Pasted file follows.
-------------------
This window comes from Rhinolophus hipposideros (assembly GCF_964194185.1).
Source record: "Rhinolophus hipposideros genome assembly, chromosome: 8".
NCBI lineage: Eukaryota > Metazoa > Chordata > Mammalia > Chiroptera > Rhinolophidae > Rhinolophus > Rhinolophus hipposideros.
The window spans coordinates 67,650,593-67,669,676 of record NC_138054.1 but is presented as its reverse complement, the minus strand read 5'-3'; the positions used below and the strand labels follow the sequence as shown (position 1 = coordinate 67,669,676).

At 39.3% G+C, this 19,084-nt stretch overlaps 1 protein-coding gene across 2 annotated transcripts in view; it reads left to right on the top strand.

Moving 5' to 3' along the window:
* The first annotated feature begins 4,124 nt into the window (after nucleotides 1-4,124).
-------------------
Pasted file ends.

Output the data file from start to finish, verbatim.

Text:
This window comes from Rhinolophus hipposideros (assembly GCF_964194185.1).
Source record: "Rhinolophus hipposideros genome assembly, chromosome: 8".
NCBI lineage: Eukaryota > Metazoa > Chordata > Mammalia > Chiroptera > Rhinolophidae > Rhinolophus > Rhinolophus hipposideros.
The window spans coordinates 67,650,593-67,669,676 of record NC_138054.1 but is presented as its reverse complement, the minus strand read 5'-3'; the positions used below and the strand labels follow the sequence as shown (position 1 = coordinate 67,669,676).

At 39.3% G+C, this 19,084-nt stretch overlaps 1 protein-coding gene across 2 annotated transcripts in view; it reads left to right on the top strand.

Moving 5' to 3' along the window:
* The first annotated feature begins 4,124 nt into the window (after nucleotides 1-4,124).